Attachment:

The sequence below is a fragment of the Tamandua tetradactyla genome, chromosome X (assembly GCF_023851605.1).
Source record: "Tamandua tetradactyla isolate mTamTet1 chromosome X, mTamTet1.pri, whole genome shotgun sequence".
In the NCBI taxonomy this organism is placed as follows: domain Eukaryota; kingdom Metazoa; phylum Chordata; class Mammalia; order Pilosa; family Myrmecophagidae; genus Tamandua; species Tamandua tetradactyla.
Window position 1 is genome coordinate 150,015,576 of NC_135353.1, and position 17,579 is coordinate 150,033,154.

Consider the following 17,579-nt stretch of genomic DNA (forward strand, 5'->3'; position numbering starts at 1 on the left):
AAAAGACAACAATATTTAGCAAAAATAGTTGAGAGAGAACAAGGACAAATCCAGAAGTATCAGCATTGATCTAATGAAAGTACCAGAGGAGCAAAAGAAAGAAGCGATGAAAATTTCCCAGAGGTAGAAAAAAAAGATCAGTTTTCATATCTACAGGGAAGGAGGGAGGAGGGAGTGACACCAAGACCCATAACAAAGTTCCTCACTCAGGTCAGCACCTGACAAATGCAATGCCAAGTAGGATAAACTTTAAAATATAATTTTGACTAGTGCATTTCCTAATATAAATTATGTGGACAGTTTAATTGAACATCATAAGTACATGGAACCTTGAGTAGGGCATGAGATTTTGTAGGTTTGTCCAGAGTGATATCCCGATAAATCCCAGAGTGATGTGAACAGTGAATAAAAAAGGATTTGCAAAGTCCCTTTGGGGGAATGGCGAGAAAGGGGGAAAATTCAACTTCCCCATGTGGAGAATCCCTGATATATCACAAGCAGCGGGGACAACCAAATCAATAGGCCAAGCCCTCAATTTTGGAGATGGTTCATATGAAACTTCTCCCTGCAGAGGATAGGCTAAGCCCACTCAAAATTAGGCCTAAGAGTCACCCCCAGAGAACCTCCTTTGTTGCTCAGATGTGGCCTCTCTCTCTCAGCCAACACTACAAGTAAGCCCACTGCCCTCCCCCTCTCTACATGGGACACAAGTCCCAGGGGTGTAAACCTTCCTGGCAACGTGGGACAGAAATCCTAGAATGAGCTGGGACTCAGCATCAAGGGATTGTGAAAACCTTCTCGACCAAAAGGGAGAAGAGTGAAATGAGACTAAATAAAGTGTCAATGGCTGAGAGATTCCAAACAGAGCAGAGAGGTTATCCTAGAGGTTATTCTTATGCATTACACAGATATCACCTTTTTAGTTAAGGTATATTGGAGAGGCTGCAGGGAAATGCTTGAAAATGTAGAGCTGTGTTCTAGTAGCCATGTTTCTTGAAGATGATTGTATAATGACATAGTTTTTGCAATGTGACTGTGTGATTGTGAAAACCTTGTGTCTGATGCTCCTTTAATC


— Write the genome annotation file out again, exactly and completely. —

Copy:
The sequence below is a fragment of the Tamandua tetradactyla genome, chromosome X (assembly GCF_023851605.1).
Source record: "Tamandua tetradactyla isolate mTamTet1 chromosome X, mTamTet1.pri, whole genome shotgun sequence".
In the NCBI taxonomy this organism is placed as follows: domain Eukaryota; kingdom Metazoa; phylum Chordata; class Mammalia; order Pilosa; family Myrmecophagidae; genus Tamandua; species Tamandua tetradactyla.
Window position 1 is genome coordinate 150,015,576 of NC_135353.1, and position 17,579 is coordinate 150,033,154.

Consider the following 17,579-nt stretch of genomic DNA (forward strand, 5'->3'; position numbering starts at 1 on the left):
AAAAGACAACAATATTTAGCAAAAATAGTTGAGAGAGAACAAGGACAAATCCAGAAGTATCAGCATTGATCTAATGAAAGTACCAGAGGAGCAAAAGAAAGAAGCGATGAAAATTTCCCAGAGGTAGAAAAAAAAGATCAGTTTTCATATCTACAGGGAAGGAGGGAGGAGGGAGTGACACCAAGACCCATAACAAAGTTCCTCACTCAGGTCAGCACCTGACAAATGCAATGCCAAGTAGGATAAACTTTAAAATATAATTTTGACTAGTGCATTTCCTAATATAAATTATGTGGACAGTTTAATTGAACATCATAAGTACATGGAACCTTGAGTAGGGCATGAGATTTTGTAGGTTTGTCCAGAGTGATATCCCGATAAATCCCAGAGTGATGTGAACAGTGAATAAAAAAGGATTTGCAAAGTCCCTTTGGGGGAATGGCGAGAAAGGGGGAAAATTCAACTTCCCCATGTGGAGAATCCCTGATATATCACAAGCAGCGGGGACAACCAAATCAATAGGCCAAGCCCTCAATTTTGGAGATGGTTCATATGAAACTTCTCCCTGCAGAGGATAGGCTAAGCCCACTCAAAATTAGGCCTAAGAGTCACCCCCAGAGAACCTCCTTTGTTGCTCAGATGTGGCCTCTCTCTCTCAGCCAACACTACAAGTAAGCCCACTGCCCTCCCCCTCTCTACATGGGACACAAGTCCCAGGGGTGTAAACCTTCCTGGCAACGTGGGACAGAAATCCTAGAATGAGCTGGGACTCAGCATCAAGGGATTGTGAAAACCTTCTCGACCAAAAGGGAGAAGAGTGAAATGAGACTAAATAAAGTGTCAATGGCTGAGAGATTCCAAACAGAGCAGAGAGGTTATCCTAGAGGTTATTCTTATGCATTACACAGATATCACCTTTTTAGTTAAGGTATATTGGAGAGGCTGCAGGGAAATGCTTGAAAATGTAGAGCTGTGTTCTAGTAGCCATGTTTCTTGAAGATGATTGTATAATGACATAGTTTTTGCAATGTGACTGTGTGATTGTGAAAACCTTGTGTCTGATGCTCCTTTAATC